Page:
From what Ellmann had told me, his parents had been married young. After three children and fifteen years together, they’d called it quits. His mother, Anja, had gotten remarried a couple years later to a guy Ellmann and his siblings like well enough, and she’s still married. His father, Vincent, had been sleeping with his secretary at the time of his divorce. After a couple years, he found out she’d been having an affair. He dumped her then moved on to someone else, then someone else, then another. He was never without a girlfriend for very long, and the women kept getting younger and younger. His children had gotten used to his revolving door of women, but none of them liked it.
“Married?” I said, unsure of exactly what else to say.
“Her name is Susan. I guess they’ve been together for about a year. Anyway, he called to tell me he’s coming to town. He wants all of us to meet her before the wedding. He’s already been to see my brother in Seattle. This is his next stop. Somehow he convinced my sister to fly out here, too.”
Ellmann is the middle child. His brother, Charlie, is two years older and lives in Seattle with his wife and their two children. He’s some kind of engineer doing some sort of complex aerospace design stuff I don’t understand. Their sister, Natalie, still lives in California, in the town where their mother had moved them after the divorce. Ellmann had told me she’s an artist. She works at a local community college teaching painting, sculpture, and drawing. She does her own art on the side and has done several art shows.
“Well, okay,” I said. “We should be happy for him, right?”
“She’s probably younger than my sister,” he said. “He’s not a young man anymore. I can’t help but wonder what she’s after.”
No one in Ellmann’s family is hurting for money, least of all his father.
“Okay, so when she gets here, we’ll get her full name and her prints and do a background check. If she seems shady, I’m not above a little intimidation.”
He glanced down at me then laughed.
“I want you to meet them,” he said after a minute.
We walked to the door of the ice cream shop, and he pulled it open.
Ellmann’s intimately familiar with my family after a couple encounters shortly after we met. It hadn’t gone well, but at least my dirty little secret was out on the table. I’d never met any of his family. I suppose I hadn’t thought it would never happen, but I had thought it would be a while longer.
“When are they coming?” I asked as we got in line.
“Tomorrow.”
I knew my eyes were bigger than usual when I looked up at him.
“Tomorrow? What kind of notice is that?”
“He only called me today. That’s just how he is. My sister will fly in about an hour later. I was thinking we could all have dinner.”
“Have you told them about me?”
“Yes, a little. Please, don’t worry. They’ll love you.”
Naturally. What’s not to love?
“And on the off chance they don’t?”
“Doesn’t matter. There’s a reason I moved to a state where none of my family lives.”
__________

We ate our ice cream at a table on the sidewalk outside the shop. We chatted about important things and about nothing. One of my favorite things about Ellmann is how easy it is to be with him. We don’t always have to be doing something or talking; we could do nothing and not say a word. We could also do anything or talk about anything. And I rarely get bored with him. He makes me think; he challenges me, pushes me. Ellmann’s very intelligent, and I found we are more equally matched than most people I know.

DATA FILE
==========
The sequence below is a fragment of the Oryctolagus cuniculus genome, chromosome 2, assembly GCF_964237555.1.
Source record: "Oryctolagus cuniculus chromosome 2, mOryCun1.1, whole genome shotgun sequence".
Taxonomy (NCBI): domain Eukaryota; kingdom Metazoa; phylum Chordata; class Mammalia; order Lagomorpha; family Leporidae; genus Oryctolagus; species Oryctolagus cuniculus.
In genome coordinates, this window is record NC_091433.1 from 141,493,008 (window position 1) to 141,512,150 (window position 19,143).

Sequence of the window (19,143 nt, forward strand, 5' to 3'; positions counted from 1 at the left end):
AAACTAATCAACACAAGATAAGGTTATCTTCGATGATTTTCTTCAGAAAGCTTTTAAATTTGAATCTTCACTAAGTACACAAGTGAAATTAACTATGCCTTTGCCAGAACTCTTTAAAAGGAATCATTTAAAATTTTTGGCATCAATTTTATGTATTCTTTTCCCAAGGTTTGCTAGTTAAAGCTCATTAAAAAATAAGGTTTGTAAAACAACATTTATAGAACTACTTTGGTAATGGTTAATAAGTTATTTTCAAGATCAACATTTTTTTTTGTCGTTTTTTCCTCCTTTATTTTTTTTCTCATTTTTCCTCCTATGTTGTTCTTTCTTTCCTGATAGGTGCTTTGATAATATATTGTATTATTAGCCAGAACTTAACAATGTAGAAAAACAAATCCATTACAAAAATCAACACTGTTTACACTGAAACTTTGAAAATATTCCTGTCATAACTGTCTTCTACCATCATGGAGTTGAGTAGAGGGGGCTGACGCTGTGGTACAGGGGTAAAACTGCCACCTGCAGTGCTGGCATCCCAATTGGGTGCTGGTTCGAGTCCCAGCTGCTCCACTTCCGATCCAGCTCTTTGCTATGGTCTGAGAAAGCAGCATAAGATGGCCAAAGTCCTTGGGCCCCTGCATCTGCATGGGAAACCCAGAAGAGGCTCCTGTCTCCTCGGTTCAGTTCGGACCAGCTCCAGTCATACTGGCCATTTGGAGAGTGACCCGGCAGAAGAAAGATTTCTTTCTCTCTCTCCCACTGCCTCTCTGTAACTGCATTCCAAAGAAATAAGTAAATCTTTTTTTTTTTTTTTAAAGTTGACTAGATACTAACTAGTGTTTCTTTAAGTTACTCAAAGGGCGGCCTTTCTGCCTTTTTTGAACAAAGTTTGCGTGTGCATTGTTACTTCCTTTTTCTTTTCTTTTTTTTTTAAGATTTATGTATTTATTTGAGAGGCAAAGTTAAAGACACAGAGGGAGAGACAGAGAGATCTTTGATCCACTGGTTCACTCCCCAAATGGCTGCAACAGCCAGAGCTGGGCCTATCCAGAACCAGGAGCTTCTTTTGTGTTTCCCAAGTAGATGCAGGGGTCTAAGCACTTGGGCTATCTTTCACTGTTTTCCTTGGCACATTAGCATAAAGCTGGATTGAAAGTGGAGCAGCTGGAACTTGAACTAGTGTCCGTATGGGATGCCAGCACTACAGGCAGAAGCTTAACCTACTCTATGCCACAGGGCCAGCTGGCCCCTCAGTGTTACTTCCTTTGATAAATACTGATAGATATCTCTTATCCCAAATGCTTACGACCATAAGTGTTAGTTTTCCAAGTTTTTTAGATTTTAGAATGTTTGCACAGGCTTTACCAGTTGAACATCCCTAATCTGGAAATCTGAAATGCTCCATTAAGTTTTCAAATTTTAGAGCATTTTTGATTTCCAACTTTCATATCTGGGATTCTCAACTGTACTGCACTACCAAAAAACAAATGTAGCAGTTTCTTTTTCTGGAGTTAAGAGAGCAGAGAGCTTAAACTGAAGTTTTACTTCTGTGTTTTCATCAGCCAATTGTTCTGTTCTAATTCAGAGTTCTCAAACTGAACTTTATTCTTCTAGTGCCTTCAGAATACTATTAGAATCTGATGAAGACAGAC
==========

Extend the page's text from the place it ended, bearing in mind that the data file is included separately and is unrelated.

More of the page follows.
But brains run in Ellmann’s family. Ellmann has degrees in science and psychology. His brother is an engineer. His sister was a chemistry major before she switched to art. Their father was a scientist for the Army Corps of Engineers until he retired. And their mother is some sort of biological research scientist for the Center for Disease Control.
My family didn’t necessarily get shorted in the brain department, but mental illness runs rampant on my mother’s side, and there is a long history of abuse on my father’s. All of this significantly affected the ability of my relatives to pursue college degrees and honest, meaningful careers. My mother somehow managed to get an MBA and become a partner in her investment firm, but she was the exception to the rule, and I can’t even begin to guess how she managed to do it. It probably had something to do with the fact that the schizophrenia that runs in the family had skipped over her. She got bipolar disorder instead. By some miracle, both my brother and I seemed to be unaffected, but this is a constant fear in the back of my mind.
I sat opposite Ellmann facing north. I watched the heavy foot traffic in and out of Starbucks over his shoulder. This Starbucks store is located in the old, historic Northern Hotel. Yesterday’s Ice Cream Shoppe and a couple other places share the space. The hotel is located on the north side of Old Town and just west of Old Town Square. There are always lots of people in this area, and today the place was hopping, with an almost constant string of people in and out. I could see customers milling around through the windows, but the number of people and my angle made it hard to differentiate anyone in particular.
“Got your capture papers?” Ellmann asked as he took his last bite.
I nodded. “Yep.”
“All right, then. Let’s go get him.”
We stood.
“You can’t help me.”
“I’m just going for a cup of coffee.”